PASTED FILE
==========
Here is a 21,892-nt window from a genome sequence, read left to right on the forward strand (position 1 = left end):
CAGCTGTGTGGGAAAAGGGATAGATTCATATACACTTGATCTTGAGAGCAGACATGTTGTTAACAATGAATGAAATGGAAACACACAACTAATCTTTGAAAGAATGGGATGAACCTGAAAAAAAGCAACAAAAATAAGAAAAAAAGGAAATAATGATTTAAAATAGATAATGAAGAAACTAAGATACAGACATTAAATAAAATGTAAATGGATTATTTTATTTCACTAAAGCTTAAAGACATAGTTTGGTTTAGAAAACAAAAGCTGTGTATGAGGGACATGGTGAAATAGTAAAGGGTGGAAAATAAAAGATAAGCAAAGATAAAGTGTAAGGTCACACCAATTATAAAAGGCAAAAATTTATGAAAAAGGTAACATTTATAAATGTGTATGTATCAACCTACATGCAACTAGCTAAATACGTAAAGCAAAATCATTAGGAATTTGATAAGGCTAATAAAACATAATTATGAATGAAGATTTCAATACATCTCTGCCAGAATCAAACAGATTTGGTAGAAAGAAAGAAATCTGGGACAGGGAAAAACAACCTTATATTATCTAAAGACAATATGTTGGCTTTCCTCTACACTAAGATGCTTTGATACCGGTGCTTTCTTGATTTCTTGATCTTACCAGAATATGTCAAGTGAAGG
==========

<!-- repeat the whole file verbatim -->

Here is a 21,892-nt window from a genome sequence, read left to right on the forward strand (position 1 = left end):
CAGCTGTGTGGGAAAAGGGATAGATTCATATACACTTGATCTTGAGAGCAGACATGTTGTTAACAATGAATGAAATGGAAACACACAACTAATCTTTGAAAGAATGGGATGAACCTGAAAAAAAGCAACAAAAATAAGAAAAAAAGGAAATAATGATTTAAAATAGATAATGAAGAAACTAAGATACAGACATTAAATAAAATGTAAATGGATTATTTTATTTCACTAAAGCTTAAAGACATAGTTTGGTTTAGAAAACAAAAGCTGTGTATGAGGGACATGGTGAAATAGTAAAGGGTGGAAAATAAAAGATAAGCAAAGATAAAGTGTAAGGTCACACCAATTATAAAAGGCAAAAATTTATGAAAAAGGTAACATTTATAAATGTGTATGTATCAACCTACATGCAACTAGCTAAATACGTAAAGCAAAATCATTAGGAATTTGATAAGGCTAATAAAACATAATTATGAATGAAGATTTCAATACATCTCTGCCAGAATCAAACAGATTTGGTAGAAAGAAAGAAATCTGGGACAGGGAAAAACAACCTTATATTATCTAAAGACAATATGTTGGCTTTCCTCTACACTAAGATGCTTTGATACCGGTGCTTTCTTGATTTCTTGATCTTACCAGAATATGTCAAGTGAAGG